“As Dusk approaches in the hinterlands, a traveler ponders shelter for the night. He notices tall rushes growing everywhere, so he bundles an armful together as they stand in the field, and knots them at the top. Presto, a living grass hut. The next morning, before embarking on another day’s journey, he unknots the rushes and presto, the hut deconstructs, disappears, and becomes a virtually indistinguishable part of the larger field of rushes once again. The original wilderness seems to be restored, but minute traces of the shelter remain. A slight twist or bend in a reed here and there. There is also a memory of the hut in the mind of the traveler” (‘Wabi-Sabi for Artists, Designers, Poets and Philosophers’ by Leonard Koren).


The quote from Leonard Koren gives a glimpse into the basic essence of Wabi-Sabi as a philosophy, which I feel is a search for the beauty in the imperfect, incomplete and impermanent. A lot is always left to the imagination of the beholder, just as Andrew Juniper (Wabi Sabi: The Japanese Art of Impermanence) very rightly said that “all beauty lies in the sphere of perception”.

Our classical Western notion of beauty has always been something perfect, enduring, and where one could imagine celebrating anything except rust, patina, wear and tear. According to Richard Powell, author of Wabi Sabi Simple, “Accepting the world as imperfect, unfinished, and transient, and then going deeper and celebrating that reality, is something not unlike freedom.” 

Hence, the idea of abandoning ‘perfect’ and even ‘good enough’ would seem irresistibly tempting to a Wabi-Sabi enthusiast. “Life — the fingerprints, scars, and laugh lines — is itself perfectly imperfect, and the beauty in that, monumental” (Gretchen Roberts, Wabi Sabi Your Life: 6 Strategies for Embracing Imperfection).

In its most untainted form, Wabi-Sabi embodies the principles of evanescence and delicate traces at the borders of nothingness; that everything whether tangible or intangible evolves from or dissolves into oblivion leaving behind its evocative existence, and that the real beauty lies in the unseen and unspoken.

Here I’d like to quote Junichiro Tanizaki “…enhanced darkness casting pale glows / dim shades owing to curio lamps / candles, are actually considered to be ornaments used for lighting up alcoves and recesses in a Japanese room; whereas a westerner might quibble perceiving it as no more than ashen walls bereft of ornament…”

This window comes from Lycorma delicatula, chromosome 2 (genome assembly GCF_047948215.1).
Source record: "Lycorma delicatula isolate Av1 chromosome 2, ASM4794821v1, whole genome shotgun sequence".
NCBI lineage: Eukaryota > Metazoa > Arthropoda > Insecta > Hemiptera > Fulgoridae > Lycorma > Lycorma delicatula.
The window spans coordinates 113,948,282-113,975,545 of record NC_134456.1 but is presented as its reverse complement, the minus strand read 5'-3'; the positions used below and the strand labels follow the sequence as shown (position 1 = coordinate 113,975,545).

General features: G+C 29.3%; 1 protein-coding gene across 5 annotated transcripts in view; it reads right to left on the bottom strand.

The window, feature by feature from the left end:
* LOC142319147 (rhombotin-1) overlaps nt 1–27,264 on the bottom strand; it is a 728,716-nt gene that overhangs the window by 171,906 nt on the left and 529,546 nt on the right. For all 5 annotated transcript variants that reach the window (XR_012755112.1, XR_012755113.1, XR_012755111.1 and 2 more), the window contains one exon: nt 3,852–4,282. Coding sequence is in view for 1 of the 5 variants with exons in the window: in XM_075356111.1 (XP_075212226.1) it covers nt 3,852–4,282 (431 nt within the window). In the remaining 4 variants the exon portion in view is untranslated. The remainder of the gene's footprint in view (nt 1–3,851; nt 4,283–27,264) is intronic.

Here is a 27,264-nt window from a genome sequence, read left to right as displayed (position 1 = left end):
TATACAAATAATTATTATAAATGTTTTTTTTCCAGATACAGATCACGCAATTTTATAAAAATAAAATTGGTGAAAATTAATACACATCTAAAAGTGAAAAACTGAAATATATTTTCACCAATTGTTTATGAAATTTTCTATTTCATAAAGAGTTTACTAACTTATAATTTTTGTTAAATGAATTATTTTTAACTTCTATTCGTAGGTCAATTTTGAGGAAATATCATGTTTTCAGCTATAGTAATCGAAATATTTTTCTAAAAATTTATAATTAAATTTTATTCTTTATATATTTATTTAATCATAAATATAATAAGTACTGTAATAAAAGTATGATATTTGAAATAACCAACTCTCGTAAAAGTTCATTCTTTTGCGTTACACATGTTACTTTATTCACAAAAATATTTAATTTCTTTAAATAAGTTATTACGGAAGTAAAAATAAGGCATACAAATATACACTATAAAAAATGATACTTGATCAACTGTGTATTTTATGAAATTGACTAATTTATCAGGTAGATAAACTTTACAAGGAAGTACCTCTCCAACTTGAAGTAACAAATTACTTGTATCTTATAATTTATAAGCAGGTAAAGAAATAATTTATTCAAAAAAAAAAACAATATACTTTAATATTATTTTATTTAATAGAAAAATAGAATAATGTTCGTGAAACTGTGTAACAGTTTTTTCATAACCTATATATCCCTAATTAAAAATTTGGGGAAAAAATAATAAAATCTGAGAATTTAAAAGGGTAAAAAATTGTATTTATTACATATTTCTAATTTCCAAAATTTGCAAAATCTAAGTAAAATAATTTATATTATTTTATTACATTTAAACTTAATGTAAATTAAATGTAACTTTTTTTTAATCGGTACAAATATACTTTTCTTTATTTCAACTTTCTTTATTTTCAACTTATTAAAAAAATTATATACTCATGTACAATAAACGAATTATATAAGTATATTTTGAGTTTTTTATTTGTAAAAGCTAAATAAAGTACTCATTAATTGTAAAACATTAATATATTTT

Wabi-Sabi is often termed as the ‘feng-shui of the new millennium’ however there is a huge difference between the two — Wabi-Sabi on its own is a whole philosophy / worldview cutting a wide swath across philosophies, attitudes, lifestyles, relationships, experiences, art and materials, culture, prose styles as well as architectural / interior ideals.

However, unlike ‘Feng-Shui’, you cannot hire a professional to Wabi-Sabi an interior space. The reason being Wabi-Sabi is more of a sensibility than a mere decorating style where beauty itself is considered a dynamic event occurring between the observer and the object / intangible experience and hence can be defined as an altered state of consciousness or a moment of poetry and grace in itself.


Earlier on Japan’s geographic location was isolated by the sea – a string of islands about 100 miles from Korea and 500 miles from China - protected it from foreign invasions allowing controlled contact with other nations. This helped Japanese aesthetics develop in an utmost unique fashion.

Even though Wabi-Sabi as a formal term was articulated only recently, the concept itself is a much an ancient one. Having stemmed from Zen Buddhism (introduced in Japan, after India and China in the 12th century), it holds in common many core spiritual pillars of belief including the belief in harmony (harmony with nature – and the consequent belief that being human fundamentally implies being imperfect), respect, purity, tranquility, anti-rationalism, transcendental truth and leading an unencumbered life.